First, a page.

It was the event that would shape the geo-political globe until another suprise attack shoved it into a different direction on Sept. 11, 2001. If anyone wanted to listen, Churchill immediately grasped the situation right after the attack. He said, “Now at this very moment I knew the United States was in the war, up to the neck and in to the death. So we had won after all!…Hitler’s fate was sealed. Mussolini’s fate was sealed. As for the Japanese, they would be ground to powder.” Yes, that’s right, he was happy about it. Remember, his war had been going on for a couple of years already, and things were looking pretty dismal. This was the beginning of the end in his view. And so it was, just four years later, the war was over, the world turned upside down. And for the first time, the victors of a war decided the best thing to do to keep this from happening again was to restore the economic vitality of the vanquished. Inter-national wars have been small and rare since.

Over simplification? Sure, but the facts are that the Attack on Pearl Harbor set in motion huge global forces that put us where we are today. A generous understanding of these forces would be of great help in understanding events of today.

Winston Churchill’s birthday

John and Rob, two of my brother-in-laws, and I once had a discussion about who was the “Man of the Century?” The 20th century, that is. I said Dwight Eisenhower and John said Winston Churchill. I don’t remember if Rob put his two cents in. Well, I found this quote from Ike on Churchill: “[he] came nearer to fulfilling the requirements of greatness in any individual I have met in my lifetime. I have known finer and greater characters, wiser philosophers, more understanding personalities, but no greater man.” That’s saying a lot coming from what I consider to be one of the greatest men of the century. On the anniversary of Churchill’s birthday, take a minute to read this short article. And, if you don’t know much about him, read this entry from the Wikipedia.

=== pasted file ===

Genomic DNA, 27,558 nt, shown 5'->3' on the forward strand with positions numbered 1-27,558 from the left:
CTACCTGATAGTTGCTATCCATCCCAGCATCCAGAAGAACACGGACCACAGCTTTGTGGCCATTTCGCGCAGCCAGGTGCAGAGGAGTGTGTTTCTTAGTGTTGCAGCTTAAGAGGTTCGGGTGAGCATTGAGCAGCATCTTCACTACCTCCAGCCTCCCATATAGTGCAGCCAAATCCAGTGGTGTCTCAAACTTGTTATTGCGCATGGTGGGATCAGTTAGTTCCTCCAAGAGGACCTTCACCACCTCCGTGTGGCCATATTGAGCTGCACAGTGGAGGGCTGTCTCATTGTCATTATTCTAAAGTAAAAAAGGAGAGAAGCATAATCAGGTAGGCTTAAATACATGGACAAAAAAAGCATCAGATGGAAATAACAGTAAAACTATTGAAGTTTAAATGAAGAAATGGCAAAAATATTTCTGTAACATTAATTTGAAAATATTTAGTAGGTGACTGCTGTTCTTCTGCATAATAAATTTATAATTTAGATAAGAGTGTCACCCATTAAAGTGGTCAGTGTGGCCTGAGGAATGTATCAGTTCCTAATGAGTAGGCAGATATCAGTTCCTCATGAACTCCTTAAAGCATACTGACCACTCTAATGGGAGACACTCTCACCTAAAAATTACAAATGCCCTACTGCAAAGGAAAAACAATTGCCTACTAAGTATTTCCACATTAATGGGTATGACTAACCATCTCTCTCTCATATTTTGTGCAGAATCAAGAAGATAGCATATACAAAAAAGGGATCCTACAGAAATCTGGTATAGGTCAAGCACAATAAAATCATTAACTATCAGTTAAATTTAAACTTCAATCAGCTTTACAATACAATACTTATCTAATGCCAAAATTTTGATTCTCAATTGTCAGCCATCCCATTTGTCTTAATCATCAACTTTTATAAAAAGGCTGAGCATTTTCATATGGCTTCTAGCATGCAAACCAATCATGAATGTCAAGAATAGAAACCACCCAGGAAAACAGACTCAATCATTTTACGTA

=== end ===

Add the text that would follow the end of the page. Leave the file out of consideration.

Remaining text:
Spring Concert

(This was from last week one night when our DSL was down.)

When I was in high-school, the words “Spring Concert” brought pure joy to my life. It was usually the biggest concert of the year. It was certainly the most interesting musically. Tonight we went up to Metro High to hear Emily’s Spring Concert. It was quite good considering Metro is an academic school and not a performing arts school. Before the Concert Band came out we were treated to Chopin’s Etude in Eb, one of my favorites. The Jazz Band then came out and they were very good too. Then the Concert Band finally took the stage. Emily is playing 1st Flute, second chair this year and next year she’ll be first chair. Not bad for someone who “hates” band. They played about eight pieces or so. One of them was called “At Dawn They Slept.” This is taken from the book, “At Dawn We Slept” which is about the attack on Pearl Harbor in 1941. A musical representation of the Pearl Harbor Attack? Interesting.

Emily knows how I feel. Nothing would make me happier than if she loved music and band and wanted to pursue it in college, but she doesn’t. She does have talent and natural abilities, and that may come back to center stage someday, but for now, she’s intent on Pre-Med and I think that’s great.

The Post-Dispatch finally reviewed the show at the Fox that was last Wednesday evening. Turns out one of the writers’ kid was there performing. Here’s a link to the story. He pretty much had the same reaction I did.